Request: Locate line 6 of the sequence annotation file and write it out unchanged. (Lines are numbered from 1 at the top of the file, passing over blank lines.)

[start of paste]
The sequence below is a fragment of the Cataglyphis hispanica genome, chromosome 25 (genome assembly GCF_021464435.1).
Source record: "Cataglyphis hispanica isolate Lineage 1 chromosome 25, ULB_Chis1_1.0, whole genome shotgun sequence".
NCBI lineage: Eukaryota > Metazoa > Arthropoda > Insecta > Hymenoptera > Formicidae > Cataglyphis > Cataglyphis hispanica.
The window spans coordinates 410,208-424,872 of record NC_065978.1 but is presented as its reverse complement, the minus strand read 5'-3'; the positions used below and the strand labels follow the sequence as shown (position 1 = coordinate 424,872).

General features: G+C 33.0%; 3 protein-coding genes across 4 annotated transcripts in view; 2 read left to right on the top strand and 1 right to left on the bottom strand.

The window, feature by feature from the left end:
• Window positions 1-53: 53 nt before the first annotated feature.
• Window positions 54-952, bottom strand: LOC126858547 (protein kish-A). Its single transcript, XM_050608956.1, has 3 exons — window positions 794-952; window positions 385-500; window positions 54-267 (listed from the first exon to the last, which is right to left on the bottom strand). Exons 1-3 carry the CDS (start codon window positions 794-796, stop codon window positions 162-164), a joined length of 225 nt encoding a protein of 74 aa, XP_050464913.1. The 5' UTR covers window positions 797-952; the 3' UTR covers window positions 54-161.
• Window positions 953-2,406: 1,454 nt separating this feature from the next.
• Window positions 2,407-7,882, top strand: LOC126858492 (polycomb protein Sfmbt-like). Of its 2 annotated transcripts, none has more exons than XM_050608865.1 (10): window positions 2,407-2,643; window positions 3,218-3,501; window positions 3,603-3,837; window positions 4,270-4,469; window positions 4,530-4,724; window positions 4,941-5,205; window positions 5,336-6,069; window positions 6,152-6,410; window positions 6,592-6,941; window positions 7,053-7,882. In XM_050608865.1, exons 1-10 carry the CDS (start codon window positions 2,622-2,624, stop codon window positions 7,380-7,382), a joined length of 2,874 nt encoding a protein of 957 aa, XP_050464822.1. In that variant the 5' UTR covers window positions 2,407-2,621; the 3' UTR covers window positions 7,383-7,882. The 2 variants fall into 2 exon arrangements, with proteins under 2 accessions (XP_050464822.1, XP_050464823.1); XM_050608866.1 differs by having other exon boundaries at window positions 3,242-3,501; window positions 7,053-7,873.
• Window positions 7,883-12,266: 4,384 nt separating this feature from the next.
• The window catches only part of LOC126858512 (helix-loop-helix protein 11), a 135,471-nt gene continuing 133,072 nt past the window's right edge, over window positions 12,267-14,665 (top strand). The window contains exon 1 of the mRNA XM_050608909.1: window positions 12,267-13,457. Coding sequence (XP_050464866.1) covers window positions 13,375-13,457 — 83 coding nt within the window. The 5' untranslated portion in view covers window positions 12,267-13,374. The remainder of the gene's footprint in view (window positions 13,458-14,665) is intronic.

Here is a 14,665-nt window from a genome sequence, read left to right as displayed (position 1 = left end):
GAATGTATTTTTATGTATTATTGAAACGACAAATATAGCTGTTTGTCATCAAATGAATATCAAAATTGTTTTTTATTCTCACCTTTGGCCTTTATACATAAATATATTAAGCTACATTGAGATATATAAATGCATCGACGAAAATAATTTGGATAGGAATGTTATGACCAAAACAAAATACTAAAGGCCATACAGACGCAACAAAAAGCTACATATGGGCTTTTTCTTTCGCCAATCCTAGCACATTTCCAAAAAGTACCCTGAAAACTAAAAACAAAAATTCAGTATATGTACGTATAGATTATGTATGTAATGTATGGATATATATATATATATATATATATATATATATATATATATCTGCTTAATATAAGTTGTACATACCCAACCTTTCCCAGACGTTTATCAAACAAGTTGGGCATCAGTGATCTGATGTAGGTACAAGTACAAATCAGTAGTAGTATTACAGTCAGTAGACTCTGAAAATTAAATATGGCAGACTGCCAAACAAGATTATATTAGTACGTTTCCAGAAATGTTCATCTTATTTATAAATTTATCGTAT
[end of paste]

The window, feature by feature from the left end: